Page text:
"No, no," he explains. "I always tried to be myself. I wasn't even talking to the guys in the huddle. I was only talking to Harris. Harris was a people watcher. When he went out to dinner, he would tell you all the people he saw, all the celebrities. I had met John Candy a number of years ago. He just happened to be framed between two shoulders in the huddle. We were standing there. TV timeouts took so long. I just pointed him out. [Harris] looked at me like I was crazy."

He also tells people the 49ers were not even trying to score a touchdown on that drive. They were on their own eight-yard line, trailing 16--13. They just wanted to get in field goal range and force overtime. Montana completed passes for eight, seven and seven yards, and then running back Roger Craig carried it twice. It was only when Jerry Rice pulled in a 27-yard sideline pass, down to Cincinnati's 48-yard line, that the plan shifted and San Francisco went for the touchdown. Nobody wants to hear this, though. We are not a country that celebrates playing for overtime.

Montana can't control the feeling he gives people when they see him. He turned millions into believers many years ago; they won't stop believing now. And this makes you wonder how many people who hear him speak are really listening. They want to hear about that Montana magic. He doesn't know anything about magic.

His genius as a player was not in embracing pressure but in ignoring it. Millions of people watching, legacies on the line—so what? Read the defense. Complete the pass. The mythology does not connect with his real life. Elizabeth, a 26-year-old aspiring actress, works at Pedro's Cantina, a bar near San Francisco's AT&T Park, and her boss there wanted to make T-shirts that read: HEY, LOOK, IT'S JOHN CANDY. She didn't understand what he meant. Montana's other daughter, Alexandra, 27, says of the Candy story, "I don't know if I could recall it without maybe a little bit of a hint."

For Super Bowl XL in 2006 the NFL wanted to fly every former Super Bowl MVP to Detroit for a ceremony. Montana declined. There were reports that he demanded an enormous fee. Montana angrily denied the reports, saying he wanted to watch one of his sons play basketball. To people who do not know him this sounds like an excuse; to those who do, it sounds perfectly reasonable. Flying across the country just to hear another round of cheers—that would be ego. Montana has been cheered enough. Daddy's home!

Sometimes Montana can't escape the mythology. He says drily, "I would have liked to have coached the kids, but the problem would have been coaching the kids." If Joe Smith coaches his kids he is a great dad; for Joe Montana it's not so simple. It is difficult enough for his sons Nate (who played quarterback at Notre Dame, Montana and West Virginia Wesleyan) and Nick (who plays quarterback at Tulane) to carry the Montana name into a huddle. If Joe had coached them, it would have created unfair expectations—and, inevitably, whispers that he was too hard on his kids or not hard enough.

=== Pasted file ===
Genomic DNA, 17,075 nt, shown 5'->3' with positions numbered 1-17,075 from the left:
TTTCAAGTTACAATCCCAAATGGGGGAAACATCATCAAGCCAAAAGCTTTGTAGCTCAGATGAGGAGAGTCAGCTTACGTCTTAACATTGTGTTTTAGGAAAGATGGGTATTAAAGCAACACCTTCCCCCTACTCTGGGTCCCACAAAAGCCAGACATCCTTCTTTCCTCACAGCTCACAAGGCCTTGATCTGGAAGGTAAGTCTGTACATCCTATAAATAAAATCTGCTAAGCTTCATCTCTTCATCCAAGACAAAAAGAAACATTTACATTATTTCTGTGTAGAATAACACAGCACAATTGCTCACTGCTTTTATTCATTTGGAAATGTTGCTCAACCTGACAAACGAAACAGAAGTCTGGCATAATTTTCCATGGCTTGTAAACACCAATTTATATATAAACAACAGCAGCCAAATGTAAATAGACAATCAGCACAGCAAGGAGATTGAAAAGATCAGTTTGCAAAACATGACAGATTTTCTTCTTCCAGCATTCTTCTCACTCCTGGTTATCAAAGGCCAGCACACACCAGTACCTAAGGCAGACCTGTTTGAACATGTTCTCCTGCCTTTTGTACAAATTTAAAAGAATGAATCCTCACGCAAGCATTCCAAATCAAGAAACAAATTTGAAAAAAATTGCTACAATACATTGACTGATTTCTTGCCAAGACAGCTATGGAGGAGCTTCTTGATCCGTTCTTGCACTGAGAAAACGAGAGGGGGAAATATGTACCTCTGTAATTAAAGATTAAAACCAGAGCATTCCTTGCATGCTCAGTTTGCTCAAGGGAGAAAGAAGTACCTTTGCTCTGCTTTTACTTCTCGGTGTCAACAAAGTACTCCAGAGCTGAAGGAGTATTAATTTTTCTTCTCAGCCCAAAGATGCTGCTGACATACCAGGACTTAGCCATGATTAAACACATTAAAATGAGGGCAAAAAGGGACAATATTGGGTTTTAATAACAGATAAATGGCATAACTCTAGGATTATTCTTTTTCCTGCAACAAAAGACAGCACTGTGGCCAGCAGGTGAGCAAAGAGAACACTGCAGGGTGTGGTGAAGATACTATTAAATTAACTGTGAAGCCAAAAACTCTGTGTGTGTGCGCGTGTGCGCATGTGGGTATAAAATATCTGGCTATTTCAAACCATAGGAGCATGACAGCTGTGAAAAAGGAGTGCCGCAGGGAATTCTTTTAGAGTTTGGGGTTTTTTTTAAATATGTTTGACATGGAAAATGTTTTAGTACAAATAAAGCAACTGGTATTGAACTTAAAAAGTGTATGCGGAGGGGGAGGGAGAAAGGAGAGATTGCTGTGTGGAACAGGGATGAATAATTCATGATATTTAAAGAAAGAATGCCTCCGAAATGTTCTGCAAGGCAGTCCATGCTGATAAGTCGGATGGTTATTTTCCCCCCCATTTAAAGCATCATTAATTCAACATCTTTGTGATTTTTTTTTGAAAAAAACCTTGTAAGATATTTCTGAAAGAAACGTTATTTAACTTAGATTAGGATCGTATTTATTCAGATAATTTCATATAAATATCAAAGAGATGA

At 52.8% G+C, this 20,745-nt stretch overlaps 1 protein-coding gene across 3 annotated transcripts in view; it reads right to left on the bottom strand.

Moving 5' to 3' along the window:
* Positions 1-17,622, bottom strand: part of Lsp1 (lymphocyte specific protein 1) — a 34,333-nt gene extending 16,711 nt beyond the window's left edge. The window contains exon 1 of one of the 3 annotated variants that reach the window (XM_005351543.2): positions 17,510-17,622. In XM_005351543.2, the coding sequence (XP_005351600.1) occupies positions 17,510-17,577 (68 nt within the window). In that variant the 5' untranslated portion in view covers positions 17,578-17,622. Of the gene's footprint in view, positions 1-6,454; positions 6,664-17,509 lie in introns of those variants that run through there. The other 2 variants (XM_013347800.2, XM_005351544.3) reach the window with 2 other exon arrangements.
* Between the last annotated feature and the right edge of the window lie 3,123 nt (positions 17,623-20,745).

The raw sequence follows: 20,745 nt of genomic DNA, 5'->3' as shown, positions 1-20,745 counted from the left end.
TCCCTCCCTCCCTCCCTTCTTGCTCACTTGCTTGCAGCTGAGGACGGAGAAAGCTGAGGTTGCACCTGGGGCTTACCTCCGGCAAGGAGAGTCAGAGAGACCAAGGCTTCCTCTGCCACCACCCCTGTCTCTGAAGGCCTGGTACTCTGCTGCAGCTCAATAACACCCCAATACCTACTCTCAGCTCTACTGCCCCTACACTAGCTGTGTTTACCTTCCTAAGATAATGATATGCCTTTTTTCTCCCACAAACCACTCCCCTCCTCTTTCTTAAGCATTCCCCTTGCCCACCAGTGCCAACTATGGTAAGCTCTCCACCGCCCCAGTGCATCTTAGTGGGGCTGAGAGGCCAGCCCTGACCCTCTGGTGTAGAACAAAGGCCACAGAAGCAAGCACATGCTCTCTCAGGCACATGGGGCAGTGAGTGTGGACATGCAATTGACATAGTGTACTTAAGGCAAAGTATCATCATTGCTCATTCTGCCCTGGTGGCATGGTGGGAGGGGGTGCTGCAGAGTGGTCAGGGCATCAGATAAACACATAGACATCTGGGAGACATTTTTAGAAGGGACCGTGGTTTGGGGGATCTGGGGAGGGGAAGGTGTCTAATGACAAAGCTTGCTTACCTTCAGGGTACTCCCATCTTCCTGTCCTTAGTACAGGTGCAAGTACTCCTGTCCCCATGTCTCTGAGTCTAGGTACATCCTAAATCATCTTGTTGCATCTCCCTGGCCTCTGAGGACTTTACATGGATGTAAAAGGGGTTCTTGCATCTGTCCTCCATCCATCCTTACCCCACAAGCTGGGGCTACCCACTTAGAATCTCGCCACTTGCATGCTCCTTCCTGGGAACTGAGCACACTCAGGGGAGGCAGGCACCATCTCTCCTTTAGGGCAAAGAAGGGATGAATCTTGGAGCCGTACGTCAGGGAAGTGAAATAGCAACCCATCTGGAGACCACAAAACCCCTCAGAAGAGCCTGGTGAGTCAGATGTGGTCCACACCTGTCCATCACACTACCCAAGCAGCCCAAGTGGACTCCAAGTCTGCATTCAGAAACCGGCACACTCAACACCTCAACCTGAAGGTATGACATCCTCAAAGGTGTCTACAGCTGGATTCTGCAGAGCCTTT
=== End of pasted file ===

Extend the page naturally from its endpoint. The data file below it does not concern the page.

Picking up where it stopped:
He did try it for a little while. He coached their traveling basketball teams, trying to follow the simple principle that has guided him his entire athletic life: Be yourself. Even that wasn't so easy. One player, a boy named Eddie, kept showing up late. Casually showing up late might seem like the Joe Cool thing to do, but Montana knows otherwise. Fundamentals and discipline are the essence of success. Somebody had to tell Eddie the truth.

"Finally I said, 'Everybody stop,' " Montana recalls. " 'Eddie, get on the line. We're all going to watch Eddie run.' "

This was not really Montana's style. As a player he did not scold his teammates; on the rare occasions when he raised his voice, he was mad at himself.

"It's not going to help by my yelling," he says now. "Whatever the mistake is, they don't want to make that mistake."

Once in a while Montana is on a business call, and Jennifer hears his personality change, just a little, and she thinks, There it is, Joe the football player. She can hear the fire crackle inside him.

She says she explains to the kids, "Don't mistake Daddy for just being kind or soft. He has a fierceness in him that you probably never saw." But where does that fierceness go when a man retires? With so many contemporaries involved in the games, as announcers or coaches or executives, how has Montana stayed away? How has he thrived?

"I don't know," he says. "It's hard. I guess at some point you just give up trying to find it."